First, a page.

JASSM missile

The AGM-158A joint air-to-surface stand-off missile (JASSM) has successfully achieved final operational capability (FOC) with the Royal Australian Air Force (RAAF), Australian Defence Minister David Johnston has revealed.

Johnston said the JASSM is now fully in service and is an extremely capable, long range missile that addresses the future requirements of the air force.

"Successful JASSM integration forms a key piece of the strike capability and ensures that Air Force can meet future operational demands," Johnston said.

Royal Australian Air Force chief air marshal Geoff Brown said the FOC is a significant achievement for the air force and is a major milestone for its air combat capability.

"This long range, highly accurate missile can be released far from enemy targets, keeping RAAF aircrew out of harm’s way without compromising mission objectives," Brown said.

"The future integration efforts of JASSM are expected to focus on the US and international variants of the F-35 Lightning II joint strike fighter."

Acquired under the AIR 5418 Project, the JASSM achieved initial operational capability (IOC) in 2011, following successful test firings at the Woomera Test Range in South Australia.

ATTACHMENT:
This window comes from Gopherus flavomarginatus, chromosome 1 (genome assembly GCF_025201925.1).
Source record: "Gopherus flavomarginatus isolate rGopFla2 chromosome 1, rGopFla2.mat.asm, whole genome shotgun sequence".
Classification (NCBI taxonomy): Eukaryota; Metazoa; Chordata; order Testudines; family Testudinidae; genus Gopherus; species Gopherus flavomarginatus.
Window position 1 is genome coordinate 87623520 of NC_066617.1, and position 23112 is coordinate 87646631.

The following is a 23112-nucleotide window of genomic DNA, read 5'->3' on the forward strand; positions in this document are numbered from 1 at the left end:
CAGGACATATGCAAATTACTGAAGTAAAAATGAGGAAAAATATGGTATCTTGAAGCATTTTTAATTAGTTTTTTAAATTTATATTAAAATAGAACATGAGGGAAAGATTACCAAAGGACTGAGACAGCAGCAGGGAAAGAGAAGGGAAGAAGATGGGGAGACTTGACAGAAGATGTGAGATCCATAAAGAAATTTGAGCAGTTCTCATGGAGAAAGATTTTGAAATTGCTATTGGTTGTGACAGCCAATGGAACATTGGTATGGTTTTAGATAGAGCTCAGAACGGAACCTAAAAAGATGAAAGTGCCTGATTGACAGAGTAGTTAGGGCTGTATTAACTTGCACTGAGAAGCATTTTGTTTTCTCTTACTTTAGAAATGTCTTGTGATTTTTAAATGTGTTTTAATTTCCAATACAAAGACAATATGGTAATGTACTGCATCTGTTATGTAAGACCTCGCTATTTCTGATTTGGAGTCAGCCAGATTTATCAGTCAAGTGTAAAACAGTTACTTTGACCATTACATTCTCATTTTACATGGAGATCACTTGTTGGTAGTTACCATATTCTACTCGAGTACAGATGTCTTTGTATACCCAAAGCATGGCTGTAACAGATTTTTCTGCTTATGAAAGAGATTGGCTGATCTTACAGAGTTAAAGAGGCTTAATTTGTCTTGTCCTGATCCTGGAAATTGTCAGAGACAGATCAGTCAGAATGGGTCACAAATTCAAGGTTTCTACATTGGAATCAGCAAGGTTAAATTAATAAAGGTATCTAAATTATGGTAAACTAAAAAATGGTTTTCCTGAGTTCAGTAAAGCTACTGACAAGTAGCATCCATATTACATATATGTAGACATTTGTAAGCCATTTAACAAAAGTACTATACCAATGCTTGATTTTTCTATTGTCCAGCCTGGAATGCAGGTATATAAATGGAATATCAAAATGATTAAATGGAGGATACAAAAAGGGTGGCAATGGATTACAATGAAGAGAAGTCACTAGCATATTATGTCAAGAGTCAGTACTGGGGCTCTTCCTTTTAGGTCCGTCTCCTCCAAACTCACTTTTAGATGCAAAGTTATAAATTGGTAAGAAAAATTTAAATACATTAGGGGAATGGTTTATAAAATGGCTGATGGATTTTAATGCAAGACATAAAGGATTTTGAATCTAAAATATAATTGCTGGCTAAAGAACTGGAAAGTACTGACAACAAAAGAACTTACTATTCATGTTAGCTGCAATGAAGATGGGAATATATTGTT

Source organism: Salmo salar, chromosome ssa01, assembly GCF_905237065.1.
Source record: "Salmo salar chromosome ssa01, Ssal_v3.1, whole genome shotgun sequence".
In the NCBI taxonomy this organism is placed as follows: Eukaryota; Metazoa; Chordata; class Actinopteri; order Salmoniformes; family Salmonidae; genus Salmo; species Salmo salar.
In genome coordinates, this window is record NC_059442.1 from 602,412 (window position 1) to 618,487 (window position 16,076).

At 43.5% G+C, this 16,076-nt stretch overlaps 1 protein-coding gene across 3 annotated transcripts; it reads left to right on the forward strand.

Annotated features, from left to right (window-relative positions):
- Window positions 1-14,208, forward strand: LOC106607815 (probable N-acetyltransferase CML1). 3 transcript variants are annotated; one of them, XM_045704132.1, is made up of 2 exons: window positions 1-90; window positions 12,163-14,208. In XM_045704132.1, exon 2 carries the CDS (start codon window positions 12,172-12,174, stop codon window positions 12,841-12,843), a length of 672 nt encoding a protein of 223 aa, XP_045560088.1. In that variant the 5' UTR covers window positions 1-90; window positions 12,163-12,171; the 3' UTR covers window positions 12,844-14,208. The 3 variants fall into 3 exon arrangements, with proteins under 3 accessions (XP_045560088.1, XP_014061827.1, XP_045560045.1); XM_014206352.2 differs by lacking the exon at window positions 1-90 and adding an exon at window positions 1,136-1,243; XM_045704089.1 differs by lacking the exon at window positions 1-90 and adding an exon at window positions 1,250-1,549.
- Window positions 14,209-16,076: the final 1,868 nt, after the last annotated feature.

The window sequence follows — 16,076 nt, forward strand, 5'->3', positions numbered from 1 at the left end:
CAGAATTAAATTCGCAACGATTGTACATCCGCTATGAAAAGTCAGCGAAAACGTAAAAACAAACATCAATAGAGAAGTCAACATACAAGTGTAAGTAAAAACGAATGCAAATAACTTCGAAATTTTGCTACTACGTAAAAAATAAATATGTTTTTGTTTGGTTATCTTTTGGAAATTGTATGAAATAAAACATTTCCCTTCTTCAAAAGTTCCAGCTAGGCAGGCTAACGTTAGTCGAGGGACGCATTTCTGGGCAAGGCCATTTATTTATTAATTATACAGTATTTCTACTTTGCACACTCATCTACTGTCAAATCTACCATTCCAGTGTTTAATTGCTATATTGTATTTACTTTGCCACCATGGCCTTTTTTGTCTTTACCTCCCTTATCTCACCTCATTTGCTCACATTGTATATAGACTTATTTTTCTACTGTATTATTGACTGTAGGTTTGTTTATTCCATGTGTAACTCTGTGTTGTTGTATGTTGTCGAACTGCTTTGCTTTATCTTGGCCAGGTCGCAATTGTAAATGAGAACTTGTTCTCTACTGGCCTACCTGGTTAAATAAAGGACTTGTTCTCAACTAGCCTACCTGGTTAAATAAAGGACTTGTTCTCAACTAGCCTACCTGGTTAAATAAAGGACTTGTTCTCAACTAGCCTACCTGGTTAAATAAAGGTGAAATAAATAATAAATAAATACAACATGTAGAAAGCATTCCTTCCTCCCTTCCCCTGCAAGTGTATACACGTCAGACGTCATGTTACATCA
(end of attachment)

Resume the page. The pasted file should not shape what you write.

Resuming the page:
Manufactured by Lockheed Martin, the JASSM is a 2,000lb autonomous, long-range, air-to-ground, precision standoff missile, designed to destroy high-value, well-defended, fixed and re-locatable targets on the battlefield.

Equipped with a 1,000lb penetrator/blast fragmentation conventional warhead, and an infrared seeker and a GPS receiver to aim specific targets, the stealthy missile is integrated on USAF’s B-1B, B-2, B-52, F-16 and F-15E, as well as the RAAF’s F/A-18A/B Super Hornet fighter.

The future integration efforts of JASSM, which is manufactured at Lockheed’s manufacturing facility in Alabama, US, are expected to focus on the US and international variants of the F-35 Lightning II joint strike fighter (JSF) aircraft and other international platforms.

Image: A mock up of Lockheed Martin’s AGM-158 joint air-to-surface standoff missile. Photo: courtesy of US Air Force.

Defence Technology